“Torchwood”‘s Russell T Davies on Day 4′s shocking plot twist

Warning: This post contains spoilers about Children of Earth including Day 5. Do not read if you have not watched or do not want to know the fate of a main character. 

Last night BBC America aired the fourth episode of Torchwood: Children of Earth which featured the shocking death of Ianto Jones played by Gareth David-Lloyd. Given that Torchwood is a science fiction show, and that more than one character has "returned" to life in one fashion or another, there is one question fans of Ianto are asking: might Ianto come back should the show have a fourth season?

Below is Russell T Davies’, Torchwood‘s creator, unequivocal answer to that question which he gave me during a lengthier interview to be posted later. 

AfterElton.com: If there’s a fourth series is there a chance that Ianto would be
back or are you prepared to say unequivocally that Ianto’s dead and
that’s it?
Russell T Davies
: Yes, he’s absolutely dead. I’m sorry but [bringing him
back] would just cheapen the whole experience, I think. Gareth would be
dismayed. I think John would be dismayed if that happened. It’s a much
more real world in Torchwood. It wouldn’t work to regenerate or go to a
parallel universe.

AE: Why did you decide to kill off Ianto?
RTD: The problem is, if someone hadn’t died you couldn’t have a threat that great and have them seem untouched by it. So on the first day of discussions on the story [for Children of Earth], that was my first decision – that we would have to have a horrible war casualty. And it had to have the greatest effect on Captain Jack because I always sort of knew that Jack would kill his grandchild in the last episode … and in order to do that you got to have a Captain Jack who is badly, badly damaged.

So it [Ianto's dying] was maximum damage to Jack. And it had to be Jack who was damaged because he’s the sort of moral player here. He’s the one that gave away 12 children back in 1965 to these alien gods. So actually he paid the price to damage him, to make this a tale of retribution and perhaps redemption all come around to him, you have to kill his lover.

AE: So Ianto died in order for Jack to make that final decision about his grandson. To be so damaged he could do something so awful?

Yeah, that’s what it took. I know because it’s a great story. What a fantastic story.

AE: I understand Ianto dying in order to push Captain Jack to do what he needed to do. But a lot of fans felt like they never got to see Jack and Ianto as the full-fledged couple that they wanted to see them as. We only began to see that in this miniseries. So how do you respond to viewers who feel cheated that they got the tragic death without seeing the relationship.

: That’s the point actually. Both in fiction and in life. When someone dies you lose all that potential. You grieve over everything they could have been. Everything you hoped for them. Everything they might have achieved with their lives, everyone they could have loved. Every job they could have had. Every joy they could have had. It’s gone.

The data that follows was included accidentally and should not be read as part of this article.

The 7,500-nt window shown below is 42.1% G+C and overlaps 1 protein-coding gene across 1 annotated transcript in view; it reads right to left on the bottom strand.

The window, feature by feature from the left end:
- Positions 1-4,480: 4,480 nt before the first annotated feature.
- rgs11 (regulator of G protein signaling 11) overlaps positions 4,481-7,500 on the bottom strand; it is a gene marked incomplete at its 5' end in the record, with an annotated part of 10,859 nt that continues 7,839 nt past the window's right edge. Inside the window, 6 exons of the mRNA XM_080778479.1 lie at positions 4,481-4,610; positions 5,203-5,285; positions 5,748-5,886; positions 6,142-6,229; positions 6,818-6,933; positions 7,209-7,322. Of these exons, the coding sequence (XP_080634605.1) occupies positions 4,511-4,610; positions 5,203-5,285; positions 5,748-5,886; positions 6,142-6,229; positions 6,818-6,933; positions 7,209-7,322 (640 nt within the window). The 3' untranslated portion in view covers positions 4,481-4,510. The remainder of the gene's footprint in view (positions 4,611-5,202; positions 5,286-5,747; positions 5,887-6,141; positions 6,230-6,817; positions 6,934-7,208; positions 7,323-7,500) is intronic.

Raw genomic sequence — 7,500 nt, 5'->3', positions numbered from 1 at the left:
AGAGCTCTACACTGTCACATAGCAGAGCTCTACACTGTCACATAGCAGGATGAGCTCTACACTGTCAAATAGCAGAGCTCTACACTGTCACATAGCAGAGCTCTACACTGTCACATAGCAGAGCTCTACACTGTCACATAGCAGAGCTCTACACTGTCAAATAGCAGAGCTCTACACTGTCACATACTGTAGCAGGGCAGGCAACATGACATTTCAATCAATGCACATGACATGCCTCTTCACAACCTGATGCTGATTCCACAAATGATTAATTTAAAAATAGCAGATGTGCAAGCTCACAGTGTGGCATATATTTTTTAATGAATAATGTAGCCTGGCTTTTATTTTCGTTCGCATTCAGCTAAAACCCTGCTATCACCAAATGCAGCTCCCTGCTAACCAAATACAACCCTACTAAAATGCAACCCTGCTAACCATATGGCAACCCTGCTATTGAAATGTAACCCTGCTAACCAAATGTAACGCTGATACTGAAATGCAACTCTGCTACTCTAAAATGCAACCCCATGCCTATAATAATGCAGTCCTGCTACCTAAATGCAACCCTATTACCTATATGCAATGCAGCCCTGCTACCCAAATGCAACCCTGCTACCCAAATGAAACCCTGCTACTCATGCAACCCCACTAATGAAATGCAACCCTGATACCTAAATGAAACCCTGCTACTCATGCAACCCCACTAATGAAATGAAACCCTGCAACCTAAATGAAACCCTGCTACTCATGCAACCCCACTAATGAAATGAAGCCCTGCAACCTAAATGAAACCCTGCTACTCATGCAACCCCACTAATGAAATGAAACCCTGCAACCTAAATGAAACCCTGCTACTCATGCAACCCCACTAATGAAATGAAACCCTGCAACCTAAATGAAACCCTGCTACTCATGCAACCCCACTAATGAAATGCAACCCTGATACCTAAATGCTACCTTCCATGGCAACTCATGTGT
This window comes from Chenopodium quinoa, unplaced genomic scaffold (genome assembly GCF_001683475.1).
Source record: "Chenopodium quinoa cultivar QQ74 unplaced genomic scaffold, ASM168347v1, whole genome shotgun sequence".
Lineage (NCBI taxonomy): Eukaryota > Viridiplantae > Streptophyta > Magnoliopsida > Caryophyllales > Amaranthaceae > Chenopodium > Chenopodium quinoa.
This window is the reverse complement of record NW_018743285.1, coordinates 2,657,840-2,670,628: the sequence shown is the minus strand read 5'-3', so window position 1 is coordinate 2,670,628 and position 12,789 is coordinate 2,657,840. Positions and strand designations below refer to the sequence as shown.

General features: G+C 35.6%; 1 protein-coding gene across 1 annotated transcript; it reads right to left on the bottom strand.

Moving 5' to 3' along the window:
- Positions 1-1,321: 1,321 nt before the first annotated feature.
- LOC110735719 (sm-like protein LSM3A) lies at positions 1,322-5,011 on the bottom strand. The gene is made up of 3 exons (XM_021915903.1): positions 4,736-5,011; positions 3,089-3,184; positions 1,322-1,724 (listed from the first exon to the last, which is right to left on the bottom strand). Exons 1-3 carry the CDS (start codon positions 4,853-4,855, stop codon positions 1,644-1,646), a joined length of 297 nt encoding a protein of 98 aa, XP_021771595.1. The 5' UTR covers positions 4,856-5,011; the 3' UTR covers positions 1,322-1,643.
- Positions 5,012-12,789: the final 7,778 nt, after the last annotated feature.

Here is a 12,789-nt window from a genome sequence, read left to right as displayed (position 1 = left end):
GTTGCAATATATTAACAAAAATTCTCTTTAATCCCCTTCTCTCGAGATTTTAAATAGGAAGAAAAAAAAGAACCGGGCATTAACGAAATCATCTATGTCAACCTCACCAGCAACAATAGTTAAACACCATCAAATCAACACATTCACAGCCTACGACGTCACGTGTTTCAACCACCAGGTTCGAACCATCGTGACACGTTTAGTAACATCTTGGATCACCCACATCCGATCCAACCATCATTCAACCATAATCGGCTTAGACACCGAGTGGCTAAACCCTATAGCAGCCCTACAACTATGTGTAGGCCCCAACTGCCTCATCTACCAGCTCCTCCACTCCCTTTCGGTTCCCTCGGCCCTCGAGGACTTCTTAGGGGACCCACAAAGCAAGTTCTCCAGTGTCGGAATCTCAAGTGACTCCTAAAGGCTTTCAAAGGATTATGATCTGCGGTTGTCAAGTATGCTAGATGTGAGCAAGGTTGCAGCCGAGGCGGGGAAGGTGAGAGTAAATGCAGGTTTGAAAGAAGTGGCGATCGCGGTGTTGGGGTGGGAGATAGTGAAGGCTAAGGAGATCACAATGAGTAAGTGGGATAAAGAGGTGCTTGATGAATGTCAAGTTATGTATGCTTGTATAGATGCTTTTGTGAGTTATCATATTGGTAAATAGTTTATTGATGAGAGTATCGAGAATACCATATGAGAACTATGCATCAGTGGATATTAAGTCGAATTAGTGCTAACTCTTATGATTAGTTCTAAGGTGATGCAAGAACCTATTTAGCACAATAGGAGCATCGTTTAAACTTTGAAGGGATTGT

That’s proper grief. I think what you’re talking about there is people lamenting the fact they never saw what could have been. That’s grief.

I think you’re being polite and part of what you’re saying is that it wasn’t a properly sexualized relationship … that we didn’t show enough details … I think that’s absolute nonsense. [Editor's note: I wasn't referring to their sexual relationship, but their romantic/emotional one.]

I think their relationship was beautiful. And it lasted as long as any relationship you see in Torchwood. It’s funny because I know a lot of those people complain in the same breath that you get to see Gwen and Rhys being happy. But equally in the same breath, those same people say they don’t like Gwen and Rhys. So clearly they don’t like the happy characters. So why do they even want the gay people to be the happy characters? I don’t know because the happy characters aren’t the ones they are latching on to.

It’s a show in which the story always comes first. You had fleeting sex scenes of Tosh and Owen and of Gwen and Rhys and of Jack and Ianto. You know for a show that was supposed to be all about sex all the time, it actually had very very few sex scenes at all.
I think the details of that [Jack and Ianto] relationship were really beautiful and were really lovely and quite unique with one of them being a formerly straight man, the other being an immortal bisexual, the delicacy of the dance between them. I thought it was beautifully written and beautifully performed.

And if you are grieving the lack of more of it — that’s because it was working so well.

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